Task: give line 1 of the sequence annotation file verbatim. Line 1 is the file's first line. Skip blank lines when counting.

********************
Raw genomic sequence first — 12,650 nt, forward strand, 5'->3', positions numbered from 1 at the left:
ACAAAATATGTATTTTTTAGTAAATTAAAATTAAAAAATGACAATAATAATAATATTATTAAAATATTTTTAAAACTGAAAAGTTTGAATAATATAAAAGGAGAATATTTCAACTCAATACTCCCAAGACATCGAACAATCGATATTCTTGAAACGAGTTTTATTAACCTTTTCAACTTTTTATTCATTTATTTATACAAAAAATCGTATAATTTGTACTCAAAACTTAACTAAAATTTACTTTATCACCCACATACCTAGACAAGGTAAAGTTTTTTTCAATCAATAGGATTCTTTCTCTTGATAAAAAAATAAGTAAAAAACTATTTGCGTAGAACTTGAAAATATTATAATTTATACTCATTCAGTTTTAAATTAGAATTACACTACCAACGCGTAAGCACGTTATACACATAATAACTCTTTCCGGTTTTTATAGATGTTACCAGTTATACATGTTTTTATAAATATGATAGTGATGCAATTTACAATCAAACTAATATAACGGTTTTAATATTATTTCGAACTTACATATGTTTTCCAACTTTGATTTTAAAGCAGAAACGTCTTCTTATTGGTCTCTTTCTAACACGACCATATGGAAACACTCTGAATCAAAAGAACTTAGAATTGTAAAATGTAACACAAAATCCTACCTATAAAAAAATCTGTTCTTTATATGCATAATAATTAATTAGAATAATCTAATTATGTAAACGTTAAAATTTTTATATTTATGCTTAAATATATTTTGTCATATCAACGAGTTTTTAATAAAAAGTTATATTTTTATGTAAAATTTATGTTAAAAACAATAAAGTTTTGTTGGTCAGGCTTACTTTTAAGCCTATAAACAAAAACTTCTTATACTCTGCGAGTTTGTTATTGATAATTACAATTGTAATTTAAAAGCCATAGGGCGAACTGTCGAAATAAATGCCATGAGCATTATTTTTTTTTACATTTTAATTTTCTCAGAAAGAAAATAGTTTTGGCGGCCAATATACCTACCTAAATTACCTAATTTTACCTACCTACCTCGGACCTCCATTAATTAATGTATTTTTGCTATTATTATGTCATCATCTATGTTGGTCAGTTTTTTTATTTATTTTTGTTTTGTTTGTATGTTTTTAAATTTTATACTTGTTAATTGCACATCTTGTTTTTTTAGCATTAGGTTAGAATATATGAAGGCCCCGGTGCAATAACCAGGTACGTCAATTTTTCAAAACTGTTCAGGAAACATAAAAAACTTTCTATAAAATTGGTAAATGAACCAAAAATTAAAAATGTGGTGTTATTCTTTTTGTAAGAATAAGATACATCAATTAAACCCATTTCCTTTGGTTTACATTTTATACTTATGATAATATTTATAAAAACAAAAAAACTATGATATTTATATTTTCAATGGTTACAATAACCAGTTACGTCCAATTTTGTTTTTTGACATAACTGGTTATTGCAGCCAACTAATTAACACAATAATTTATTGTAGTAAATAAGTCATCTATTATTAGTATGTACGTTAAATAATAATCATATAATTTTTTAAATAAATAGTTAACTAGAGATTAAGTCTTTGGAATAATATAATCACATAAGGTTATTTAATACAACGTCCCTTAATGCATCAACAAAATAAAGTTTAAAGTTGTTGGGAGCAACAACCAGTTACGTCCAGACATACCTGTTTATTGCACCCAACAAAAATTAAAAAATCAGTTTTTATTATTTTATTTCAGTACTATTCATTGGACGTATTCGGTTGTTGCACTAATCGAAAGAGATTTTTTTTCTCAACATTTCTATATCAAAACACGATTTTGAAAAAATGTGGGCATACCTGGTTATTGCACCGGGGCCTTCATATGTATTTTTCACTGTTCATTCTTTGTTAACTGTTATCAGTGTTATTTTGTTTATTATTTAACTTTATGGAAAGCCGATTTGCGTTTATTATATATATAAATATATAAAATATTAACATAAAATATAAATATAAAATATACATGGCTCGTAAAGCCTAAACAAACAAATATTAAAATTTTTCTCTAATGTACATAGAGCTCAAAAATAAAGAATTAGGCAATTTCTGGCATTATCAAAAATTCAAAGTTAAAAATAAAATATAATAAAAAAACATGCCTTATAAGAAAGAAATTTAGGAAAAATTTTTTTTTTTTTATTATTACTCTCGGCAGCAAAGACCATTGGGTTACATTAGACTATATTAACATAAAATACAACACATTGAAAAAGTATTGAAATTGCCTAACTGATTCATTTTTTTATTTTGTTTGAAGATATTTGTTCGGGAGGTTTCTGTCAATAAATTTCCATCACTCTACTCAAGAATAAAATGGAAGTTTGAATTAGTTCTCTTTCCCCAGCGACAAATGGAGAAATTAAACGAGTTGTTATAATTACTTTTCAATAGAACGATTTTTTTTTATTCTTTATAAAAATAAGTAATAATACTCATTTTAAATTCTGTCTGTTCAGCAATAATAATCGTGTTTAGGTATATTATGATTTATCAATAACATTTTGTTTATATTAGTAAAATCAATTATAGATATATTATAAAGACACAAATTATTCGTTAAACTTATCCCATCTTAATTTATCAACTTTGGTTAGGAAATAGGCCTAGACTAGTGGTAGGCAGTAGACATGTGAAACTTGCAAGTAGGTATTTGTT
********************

Raw genomic sequence first — 12,650 nt, forward strand, 5'->3', positions numbered from 1 at the left: